Movie review: Daddio

two people in a taxi

The movie Daddio is about two people driving around and talking. More specifically, a young woman (Dakota Johnson) arrives at the airport and gets into the back seat of a yellow taxi. The cab driver (Sean Penn) heads towards Manhattan, and they talk. That’s pretty much it.

The cabbie, Clark, or whoever he wanted to be, is a fairly astute judge of people. As he generates conversation with his last fare of the night, she’s willing to put away her cell phone for a few moments in response. They discuss the nature of romantic relationships, sometimes as a competition.

The critics like it, 77% positive, and the audience response is 86% thumbs up. wrote: “The pair’s conversation only grows in unexpected specificity and fiery intensity from there… While I never fully bought that the two characters would engage as intimately as they do, their conversation still kept me glued to my seat…” While I agree with the latter half, I found strangers in a taxi talking entirely credible. When I used to take the train to Charlotte, NC, and elsewhere regularly, I was initially shocked at what total strangers would share with me.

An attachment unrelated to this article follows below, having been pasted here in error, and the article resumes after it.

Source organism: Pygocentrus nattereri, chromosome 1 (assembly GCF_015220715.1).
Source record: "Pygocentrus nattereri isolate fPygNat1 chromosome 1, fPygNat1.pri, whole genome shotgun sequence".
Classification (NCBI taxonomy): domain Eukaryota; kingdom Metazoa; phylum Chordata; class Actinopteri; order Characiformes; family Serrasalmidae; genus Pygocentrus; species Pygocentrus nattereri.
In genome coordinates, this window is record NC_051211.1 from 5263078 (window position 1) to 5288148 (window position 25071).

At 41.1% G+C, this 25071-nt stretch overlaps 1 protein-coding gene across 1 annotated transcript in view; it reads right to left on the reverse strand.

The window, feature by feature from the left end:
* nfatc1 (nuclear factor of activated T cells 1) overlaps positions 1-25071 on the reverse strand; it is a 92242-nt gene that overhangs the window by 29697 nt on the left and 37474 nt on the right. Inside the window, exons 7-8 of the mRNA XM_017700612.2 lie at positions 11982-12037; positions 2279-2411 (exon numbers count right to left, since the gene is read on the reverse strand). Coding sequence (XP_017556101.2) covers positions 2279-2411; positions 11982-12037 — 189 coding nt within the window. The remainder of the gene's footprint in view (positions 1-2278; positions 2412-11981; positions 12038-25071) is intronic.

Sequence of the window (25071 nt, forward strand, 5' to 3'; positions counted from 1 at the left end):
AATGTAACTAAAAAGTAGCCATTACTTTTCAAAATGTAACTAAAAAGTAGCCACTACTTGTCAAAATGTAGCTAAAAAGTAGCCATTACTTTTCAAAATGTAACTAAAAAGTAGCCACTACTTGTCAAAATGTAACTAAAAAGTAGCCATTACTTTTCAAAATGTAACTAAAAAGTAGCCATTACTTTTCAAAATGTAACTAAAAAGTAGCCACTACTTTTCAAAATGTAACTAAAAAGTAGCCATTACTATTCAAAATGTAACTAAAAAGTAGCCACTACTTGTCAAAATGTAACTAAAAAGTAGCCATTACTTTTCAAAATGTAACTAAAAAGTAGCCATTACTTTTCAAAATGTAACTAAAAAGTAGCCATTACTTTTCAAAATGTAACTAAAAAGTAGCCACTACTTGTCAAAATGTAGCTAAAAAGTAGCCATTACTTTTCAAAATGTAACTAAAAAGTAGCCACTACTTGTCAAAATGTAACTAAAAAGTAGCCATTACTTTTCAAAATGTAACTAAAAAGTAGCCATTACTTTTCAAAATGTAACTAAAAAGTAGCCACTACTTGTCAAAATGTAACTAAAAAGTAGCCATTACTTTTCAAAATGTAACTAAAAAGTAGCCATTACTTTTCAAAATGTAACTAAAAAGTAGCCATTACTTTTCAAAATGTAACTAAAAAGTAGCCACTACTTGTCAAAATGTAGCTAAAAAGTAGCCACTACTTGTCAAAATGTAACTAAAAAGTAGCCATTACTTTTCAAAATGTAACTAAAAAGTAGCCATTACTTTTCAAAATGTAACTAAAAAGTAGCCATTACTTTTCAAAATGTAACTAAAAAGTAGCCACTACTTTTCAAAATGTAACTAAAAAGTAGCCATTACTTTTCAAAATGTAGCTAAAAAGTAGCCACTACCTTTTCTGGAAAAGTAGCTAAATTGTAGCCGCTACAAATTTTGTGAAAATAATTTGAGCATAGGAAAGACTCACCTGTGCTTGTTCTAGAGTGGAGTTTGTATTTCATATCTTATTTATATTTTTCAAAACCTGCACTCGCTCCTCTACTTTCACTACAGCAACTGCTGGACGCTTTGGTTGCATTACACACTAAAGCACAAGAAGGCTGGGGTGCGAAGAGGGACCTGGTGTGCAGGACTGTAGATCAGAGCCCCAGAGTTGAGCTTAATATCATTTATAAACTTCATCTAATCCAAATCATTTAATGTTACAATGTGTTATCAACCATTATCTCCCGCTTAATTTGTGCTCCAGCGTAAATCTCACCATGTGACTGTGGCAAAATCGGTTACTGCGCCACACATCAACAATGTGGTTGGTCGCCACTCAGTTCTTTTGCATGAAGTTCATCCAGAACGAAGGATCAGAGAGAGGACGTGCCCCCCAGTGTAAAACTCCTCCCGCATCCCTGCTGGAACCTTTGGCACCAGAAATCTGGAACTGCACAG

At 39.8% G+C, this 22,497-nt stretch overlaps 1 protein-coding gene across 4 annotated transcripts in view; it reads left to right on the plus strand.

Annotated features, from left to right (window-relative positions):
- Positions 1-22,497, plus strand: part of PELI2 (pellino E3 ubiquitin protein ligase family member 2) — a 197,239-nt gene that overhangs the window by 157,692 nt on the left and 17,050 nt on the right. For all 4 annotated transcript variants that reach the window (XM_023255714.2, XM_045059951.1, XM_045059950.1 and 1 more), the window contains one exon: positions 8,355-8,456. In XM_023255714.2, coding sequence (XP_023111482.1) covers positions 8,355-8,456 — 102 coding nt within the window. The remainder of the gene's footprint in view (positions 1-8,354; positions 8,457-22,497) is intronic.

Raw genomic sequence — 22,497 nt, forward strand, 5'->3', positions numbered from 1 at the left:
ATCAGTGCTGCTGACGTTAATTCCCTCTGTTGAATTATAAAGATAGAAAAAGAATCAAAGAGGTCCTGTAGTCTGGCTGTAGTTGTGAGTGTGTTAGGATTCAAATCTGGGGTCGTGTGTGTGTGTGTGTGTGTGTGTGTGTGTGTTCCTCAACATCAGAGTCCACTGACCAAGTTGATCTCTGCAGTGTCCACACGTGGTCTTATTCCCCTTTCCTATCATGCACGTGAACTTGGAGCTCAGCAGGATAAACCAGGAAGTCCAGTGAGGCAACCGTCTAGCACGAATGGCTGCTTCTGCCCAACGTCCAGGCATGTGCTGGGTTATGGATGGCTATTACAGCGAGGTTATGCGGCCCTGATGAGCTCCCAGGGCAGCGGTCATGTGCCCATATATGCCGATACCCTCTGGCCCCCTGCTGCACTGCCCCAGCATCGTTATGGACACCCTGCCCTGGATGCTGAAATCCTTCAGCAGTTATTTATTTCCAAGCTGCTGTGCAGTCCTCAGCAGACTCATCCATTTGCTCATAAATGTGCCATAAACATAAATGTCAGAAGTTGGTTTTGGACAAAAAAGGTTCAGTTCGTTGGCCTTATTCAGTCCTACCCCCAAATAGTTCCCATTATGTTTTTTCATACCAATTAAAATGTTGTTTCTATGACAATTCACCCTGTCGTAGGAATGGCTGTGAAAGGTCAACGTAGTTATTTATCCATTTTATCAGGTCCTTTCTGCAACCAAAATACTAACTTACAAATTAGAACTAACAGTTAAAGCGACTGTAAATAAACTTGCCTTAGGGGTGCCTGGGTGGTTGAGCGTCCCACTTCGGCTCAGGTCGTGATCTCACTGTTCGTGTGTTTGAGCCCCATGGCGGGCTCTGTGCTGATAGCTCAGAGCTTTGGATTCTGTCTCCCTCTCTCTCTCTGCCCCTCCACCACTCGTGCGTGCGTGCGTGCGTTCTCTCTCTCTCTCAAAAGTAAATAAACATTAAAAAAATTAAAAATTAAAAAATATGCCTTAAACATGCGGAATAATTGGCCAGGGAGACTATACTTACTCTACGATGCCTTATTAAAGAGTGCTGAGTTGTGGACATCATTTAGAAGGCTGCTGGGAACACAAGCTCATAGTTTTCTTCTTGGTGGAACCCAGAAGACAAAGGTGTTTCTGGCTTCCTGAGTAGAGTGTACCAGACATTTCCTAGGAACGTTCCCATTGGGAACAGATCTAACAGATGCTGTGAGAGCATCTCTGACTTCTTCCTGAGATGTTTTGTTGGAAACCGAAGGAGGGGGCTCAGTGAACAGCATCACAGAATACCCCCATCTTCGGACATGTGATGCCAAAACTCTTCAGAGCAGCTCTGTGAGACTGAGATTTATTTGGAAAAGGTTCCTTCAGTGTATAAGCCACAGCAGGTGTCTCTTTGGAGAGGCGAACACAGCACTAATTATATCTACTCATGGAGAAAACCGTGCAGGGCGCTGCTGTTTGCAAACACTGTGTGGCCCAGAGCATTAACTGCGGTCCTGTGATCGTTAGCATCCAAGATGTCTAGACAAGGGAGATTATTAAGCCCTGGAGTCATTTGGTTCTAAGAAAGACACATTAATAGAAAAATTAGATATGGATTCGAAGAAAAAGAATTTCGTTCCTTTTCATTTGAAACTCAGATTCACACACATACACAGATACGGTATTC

The cabbie’s motives

Fetters also notes: “Is Clark attracted to her? Does he look at the woman as a daughter? Is he bored and just happy to have someone in his cab willing to chat with him? As for her, does she need this conversation right now? Does Clark spark something inside her that makes her willing to open up to a complete stranger about so many ins and outs happening in her life at the moment?”

But Rex Reed’s negative assessment is NOT wrong. “Every woman I’ve ever known would start looking for an escape from a cabbie who turns as embarrassingly intimate as this one does.” 

This is Christy Hall’s directorial debut and also her first script for the cinema. Dakota Johnson was an executive producer.

In some ways, I wondered how this would play out as a two-person play. It would require something to display what she is surreptitiously texting.